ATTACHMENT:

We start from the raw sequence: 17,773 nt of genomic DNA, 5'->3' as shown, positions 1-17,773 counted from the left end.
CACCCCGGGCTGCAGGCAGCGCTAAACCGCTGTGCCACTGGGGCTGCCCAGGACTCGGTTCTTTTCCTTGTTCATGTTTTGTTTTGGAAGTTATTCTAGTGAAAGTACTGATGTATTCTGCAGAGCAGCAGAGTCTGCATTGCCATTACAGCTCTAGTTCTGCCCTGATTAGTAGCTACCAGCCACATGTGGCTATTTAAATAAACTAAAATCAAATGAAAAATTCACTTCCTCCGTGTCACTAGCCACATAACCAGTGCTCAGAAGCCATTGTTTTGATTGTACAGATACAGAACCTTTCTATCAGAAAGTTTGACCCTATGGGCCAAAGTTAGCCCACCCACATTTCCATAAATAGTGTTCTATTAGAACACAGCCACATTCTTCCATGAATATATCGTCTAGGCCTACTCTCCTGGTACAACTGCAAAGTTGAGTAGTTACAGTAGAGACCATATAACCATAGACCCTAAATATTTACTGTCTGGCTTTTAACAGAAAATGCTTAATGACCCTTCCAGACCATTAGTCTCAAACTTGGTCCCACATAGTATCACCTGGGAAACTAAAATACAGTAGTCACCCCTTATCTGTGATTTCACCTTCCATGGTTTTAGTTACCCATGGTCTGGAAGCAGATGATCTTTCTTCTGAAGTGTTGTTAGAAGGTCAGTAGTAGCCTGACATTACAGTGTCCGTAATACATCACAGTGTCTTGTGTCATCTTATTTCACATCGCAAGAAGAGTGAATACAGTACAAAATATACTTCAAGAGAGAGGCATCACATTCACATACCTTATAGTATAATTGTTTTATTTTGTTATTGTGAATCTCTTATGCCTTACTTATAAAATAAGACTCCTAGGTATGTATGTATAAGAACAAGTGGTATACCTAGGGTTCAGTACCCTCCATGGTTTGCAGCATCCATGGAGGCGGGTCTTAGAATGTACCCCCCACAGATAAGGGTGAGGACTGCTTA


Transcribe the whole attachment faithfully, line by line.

We start from the raw sequence: 17,773 nt of genomic DNA, 5'->3' as shown, positions 1-17,773 counted from the left end.
CACCCCGGGCTGCAGGCAGCGCTAAACCGCTGTGCCACTGGGGCTGCCCAGGACTCGGTTCTTTTCCTTGTTCATGTTTTGTTTTGGAAGTTATTCTAGTGAAAGTACTGATGTATTCTGCAGAGCAGCAGAGTCTGCATTGCCATTACAGCTCTAGTTCTGCCCTGATTAGTAGCTACCAGCCACATGTGGCTATTTAAATAAACTAAAATCAAATGAAAAATTCACTTCCTCCGTGTCACTAGCCACATAACCAGTGCTCAGAAGCCATTGTTTTGATTGTACAGATACAGAACCTTTCTATCAGAAAGTTTGACCCTATGGGCCAAAGTTAGCCCACCCACATTTCCATAAATAGTGTTCTATTAGAACACAGCCACATTCTTCCATGAATATATCGTCTAGGCCTACTCTCCTGGTACAACTGCAAAGTTGAGTAGTTACAGTAGAGACCATATAACCATAGACCCTAAATATTTACTGTCTGGCTTTTAACAGAAAATGCTTAATGACCCTTCCAGACCATTAGTCTCAAACTTGGTCCCACATAGTATCACCTGGGAAACTAAAATACAGTAGTCACCCCTTATCTGTGATTTCACCTTCCATGGTTTTAGTTACCCATGGTCTGGAAGCAGATGATCTTTCTTCTGAAGTGTTGTTAGAAGGTCAGTAGTAGCCTGACATTACAGTGTCCGTAATACATCACAGTGTCTTGTGTCATCTTATTTCACATCGCAAGAAGAGTGAATACAGTACAAAATATACTTCAAGAGAGAGGCATCACATTCACATACCTTATAGTATAATTGTTTTATTTTGTTATTGTGAATCTCTTATGCCTTACTTATAAAATAAGACTCCTAGGTATGTATGTATAAGAACAAGTGGTATACCTAGGGTTCAGTACCCTCCATGGTTTGCAGCATCCATGGAGGCGGGTCTTAGAATGTACCCCCCACAGATAAGGGTGAGGACTGCTTA